Finance Minister Larry Howai speaking Tuesday at a media briefing on the regulation of the gambling and gaming industry, at La Lune Room, Level 20, Ministry of Finance, Eric Williams Building, Port of Spain. PHOTO by STEPHEN DOOBAY
Howai - Laws coming to regulate casinos
...there are close to 70 operational Private Members’ Clubs.
FINANCE Minister Larry Howai on Tuesday disclosed plans for Private Members Club legislation to regulate the industry and ensure that the country complied with international standards. He said proposed legislation could add up to $300 million to the treasury from taxes from the gaming industry. Howai made the comments during a media briefing on the regulation of the gambling and gaming industry, at the La Lune Room, Level 20, Ministry of Finance, Eric Williams Building, Port of Spain.
The following is his full address.
In the 2013 Budget Presentation, specific mention was made of measures that are to be put into place to govern the local gaming industry, with specific reference to the longer term objective of introducing a comprehensive framework for the governance of the industry.
Over the years Private Members’ Clubs have been engaging in Casino type activities and according to the international regulatory body, the Financial Action Task Force (FATF), which continues to monitor the local industry, by 2009 the sector consisted of close to 70 operational Private Members’ Clubs.
To ensure that our regulatory environment meets with international standards and to avoid Trinidad and Tobago’s regulatory compliance reputation not being impaired, immediate efforts have to be undertaken to complement the role of the Financial Intelligence Unit in implementing a comprehensive regulatory framework.
In keeping with Anti-Money Laundering/ Counter Terrorist Financing requirements (AML/CTF), the Government of the Republic of Trinidad and Tobago has been working assiduously to establish a framework to address the regulatory and social concerns arising from the proliferation of Private Members’ Clubs’ provision of casino style games to club members.
A new comprehensive legislative framework will be put in place that promotes responsible gambling and protects the vulnerable. The Ministry also understands that apart from the Private Members’ Clubs’ devices, there may exist in excess of 25,000 Video games and devices operating in bars and recreational pubs across the country.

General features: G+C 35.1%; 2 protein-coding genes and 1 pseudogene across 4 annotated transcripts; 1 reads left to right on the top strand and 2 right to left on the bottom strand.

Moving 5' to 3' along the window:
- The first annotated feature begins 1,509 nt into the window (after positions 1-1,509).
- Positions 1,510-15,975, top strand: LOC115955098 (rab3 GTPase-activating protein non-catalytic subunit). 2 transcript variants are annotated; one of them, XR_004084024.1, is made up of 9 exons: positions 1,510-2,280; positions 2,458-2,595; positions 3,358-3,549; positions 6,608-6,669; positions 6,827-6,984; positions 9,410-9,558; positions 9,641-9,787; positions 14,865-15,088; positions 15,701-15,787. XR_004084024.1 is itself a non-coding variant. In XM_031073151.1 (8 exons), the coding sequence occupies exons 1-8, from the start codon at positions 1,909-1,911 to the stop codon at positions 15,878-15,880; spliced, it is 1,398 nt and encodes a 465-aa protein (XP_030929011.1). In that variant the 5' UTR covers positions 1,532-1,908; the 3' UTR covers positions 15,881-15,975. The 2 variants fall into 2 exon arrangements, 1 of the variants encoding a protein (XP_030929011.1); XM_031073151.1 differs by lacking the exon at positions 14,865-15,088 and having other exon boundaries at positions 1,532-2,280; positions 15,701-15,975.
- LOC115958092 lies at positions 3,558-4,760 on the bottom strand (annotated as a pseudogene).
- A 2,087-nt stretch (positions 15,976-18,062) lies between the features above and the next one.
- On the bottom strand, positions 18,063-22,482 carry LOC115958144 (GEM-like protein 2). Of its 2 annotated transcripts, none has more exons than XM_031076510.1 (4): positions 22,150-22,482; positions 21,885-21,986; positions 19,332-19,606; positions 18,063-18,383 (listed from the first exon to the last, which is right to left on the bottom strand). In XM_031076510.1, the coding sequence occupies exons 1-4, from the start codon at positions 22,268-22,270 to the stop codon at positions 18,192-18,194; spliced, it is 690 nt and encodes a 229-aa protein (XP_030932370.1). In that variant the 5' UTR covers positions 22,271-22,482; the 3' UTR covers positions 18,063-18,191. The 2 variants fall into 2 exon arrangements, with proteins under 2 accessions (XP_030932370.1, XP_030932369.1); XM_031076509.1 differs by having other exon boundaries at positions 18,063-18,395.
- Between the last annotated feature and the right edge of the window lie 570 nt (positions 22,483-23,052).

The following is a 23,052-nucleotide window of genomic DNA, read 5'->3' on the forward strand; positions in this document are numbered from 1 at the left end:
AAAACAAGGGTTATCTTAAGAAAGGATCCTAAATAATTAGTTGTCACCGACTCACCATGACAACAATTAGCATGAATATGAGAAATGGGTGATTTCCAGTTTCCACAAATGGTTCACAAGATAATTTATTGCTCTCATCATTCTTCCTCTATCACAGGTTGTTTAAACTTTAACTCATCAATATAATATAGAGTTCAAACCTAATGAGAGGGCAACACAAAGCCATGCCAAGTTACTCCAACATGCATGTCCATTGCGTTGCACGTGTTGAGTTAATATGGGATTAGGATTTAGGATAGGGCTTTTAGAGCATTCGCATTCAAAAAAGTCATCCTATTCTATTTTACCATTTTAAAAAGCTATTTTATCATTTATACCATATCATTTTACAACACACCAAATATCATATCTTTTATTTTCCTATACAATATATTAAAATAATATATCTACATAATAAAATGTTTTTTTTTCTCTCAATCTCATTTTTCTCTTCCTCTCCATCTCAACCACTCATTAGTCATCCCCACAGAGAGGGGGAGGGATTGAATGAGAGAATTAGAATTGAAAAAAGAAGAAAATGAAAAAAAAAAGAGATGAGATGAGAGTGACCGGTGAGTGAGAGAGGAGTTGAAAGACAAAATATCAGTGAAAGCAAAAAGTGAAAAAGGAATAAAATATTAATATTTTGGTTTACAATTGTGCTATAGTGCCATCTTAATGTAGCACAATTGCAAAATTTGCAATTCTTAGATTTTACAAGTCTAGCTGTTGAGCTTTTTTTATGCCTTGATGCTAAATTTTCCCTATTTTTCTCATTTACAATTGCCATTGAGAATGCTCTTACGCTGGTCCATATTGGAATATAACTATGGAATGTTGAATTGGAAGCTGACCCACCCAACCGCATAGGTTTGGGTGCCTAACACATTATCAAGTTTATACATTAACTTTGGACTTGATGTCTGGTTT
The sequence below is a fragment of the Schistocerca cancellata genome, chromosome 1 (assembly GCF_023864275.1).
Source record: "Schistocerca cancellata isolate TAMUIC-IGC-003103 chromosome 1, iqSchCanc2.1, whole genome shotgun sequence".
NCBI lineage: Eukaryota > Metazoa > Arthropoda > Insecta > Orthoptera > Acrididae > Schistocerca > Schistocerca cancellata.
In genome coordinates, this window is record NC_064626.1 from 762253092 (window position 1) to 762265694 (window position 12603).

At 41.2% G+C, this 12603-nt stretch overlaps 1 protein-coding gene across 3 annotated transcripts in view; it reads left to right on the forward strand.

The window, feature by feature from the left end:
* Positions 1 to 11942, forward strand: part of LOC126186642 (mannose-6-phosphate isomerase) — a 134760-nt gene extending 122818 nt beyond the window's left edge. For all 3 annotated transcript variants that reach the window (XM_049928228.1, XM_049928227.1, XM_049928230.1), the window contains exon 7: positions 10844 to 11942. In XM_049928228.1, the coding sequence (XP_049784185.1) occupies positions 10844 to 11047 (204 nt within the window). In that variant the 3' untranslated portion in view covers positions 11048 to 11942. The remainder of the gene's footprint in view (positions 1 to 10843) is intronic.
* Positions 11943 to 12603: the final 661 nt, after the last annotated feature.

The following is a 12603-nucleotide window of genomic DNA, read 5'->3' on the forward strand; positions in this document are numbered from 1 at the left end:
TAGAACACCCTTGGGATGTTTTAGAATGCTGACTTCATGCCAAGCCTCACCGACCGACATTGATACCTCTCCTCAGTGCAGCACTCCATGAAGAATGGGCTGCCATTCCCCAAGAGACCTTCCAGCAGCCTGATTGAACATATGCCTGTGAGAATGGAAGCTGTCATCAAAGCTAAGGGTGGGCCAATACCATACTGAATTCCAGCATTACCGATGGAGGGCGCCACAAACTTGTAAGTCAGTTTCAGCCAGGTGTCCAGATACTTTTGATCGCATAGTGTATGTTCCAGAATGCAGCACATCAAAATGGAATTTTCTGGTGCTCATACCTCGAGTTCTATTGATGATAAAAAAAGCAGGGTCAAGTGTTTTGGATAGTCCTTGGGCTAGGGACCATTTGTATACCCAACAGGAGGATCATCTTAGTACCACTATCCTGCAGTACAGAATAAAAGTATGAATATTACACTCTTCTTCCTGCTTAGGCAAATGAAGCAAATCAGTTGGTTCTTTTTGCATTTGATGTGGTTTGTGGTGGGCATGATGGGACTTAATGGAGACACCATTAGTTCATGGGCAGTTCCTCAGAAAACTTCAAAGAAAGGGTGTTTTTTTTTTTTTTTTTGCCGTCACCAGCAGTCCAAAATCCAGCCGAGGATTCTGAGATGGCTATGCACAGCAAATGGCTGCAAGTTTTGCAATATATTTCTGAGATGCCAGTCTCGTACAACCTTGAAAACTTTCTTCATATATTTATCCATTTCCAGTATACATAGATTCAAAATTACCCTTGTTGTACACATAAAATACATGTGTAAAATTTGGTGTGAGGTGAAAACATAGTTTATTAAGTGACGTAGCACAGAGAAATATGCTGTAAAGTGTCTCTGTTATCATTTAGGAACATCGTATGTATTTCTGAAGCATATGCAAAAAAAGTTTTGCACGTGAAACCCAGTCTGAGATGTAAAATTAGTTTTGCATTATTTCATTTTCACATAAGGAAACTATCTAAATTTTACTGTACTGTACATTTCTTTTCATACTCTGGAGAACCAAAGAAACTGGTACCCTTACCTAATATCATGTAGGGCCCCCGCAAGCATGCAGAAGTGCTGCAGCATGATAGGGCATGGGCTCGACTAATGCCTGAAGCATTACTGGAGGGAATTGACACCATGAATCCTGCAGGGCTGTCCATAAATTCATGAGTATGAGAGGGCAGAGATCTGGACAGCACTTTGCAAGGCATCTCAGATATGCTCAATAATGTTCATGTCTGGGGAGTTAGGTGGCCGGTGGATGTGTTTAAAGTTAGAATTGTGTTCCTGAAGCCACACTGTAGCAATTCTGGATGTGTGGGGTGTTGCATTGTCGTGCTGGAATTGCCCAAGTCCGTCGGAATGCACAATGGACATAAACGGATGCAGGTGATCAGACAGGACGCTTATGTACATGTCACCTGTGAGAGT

The proposed legislation is intended to be a modern, responsible gaming code that recognizes the fact that people enjoy gambling as a form of entertainment. At the same time, one must acknowledge that there are inherent dangers that need to be addressed in terms of problems resulting from gambling and its effect on vulnerable groups.
Therefore three important standards will be embedded in the new legislation. These are:
• the vulnerable will be protected,
• that gambling should, in all respects, be fairly and openly conducted and,
• its operation must be within the ambit of the law.
The Minister of Finance and the Economy has established a Working Group to consider draft legislation for the legal and regulatory framework for the gaming industry. The proposed Working Group includes representatives from the Ministry of Finance and the Economy, Ministry of Trade and Investment, Ministry of National Security, Ministry of the People and Social Development and the Office of the Attorney General.
In the interest of openness, transparency, accountability and involvement, focused stakeholders’ consultations have been planned and the services of an internationally-recognized consultant have been sought to provide technical and legal advisory services to the Working Group.
A Civil Society Group has also been established comprising representatives from relevant social welfare groups, ICATT, the Law Association and the Banking Sector. Consultations will be held with key stakeholder groups from the Gaming Industry which itself has expressed interest in becoming legitimized and governed within an established regulatory environment. The Ministry of Finance and the Economy will seek to establish a relationship with all key stakeholder groups as it encourages harmonization in the overall process which is critical for us in order to achieve our stated objectives.
Recommendations emanating from this process will provide the necessary feedback for the implementation of a modern and effective framework for the gambling and gaming industry, while also ensuring that the welfare of all parties involved (directly or indirectly) is properly taken into account.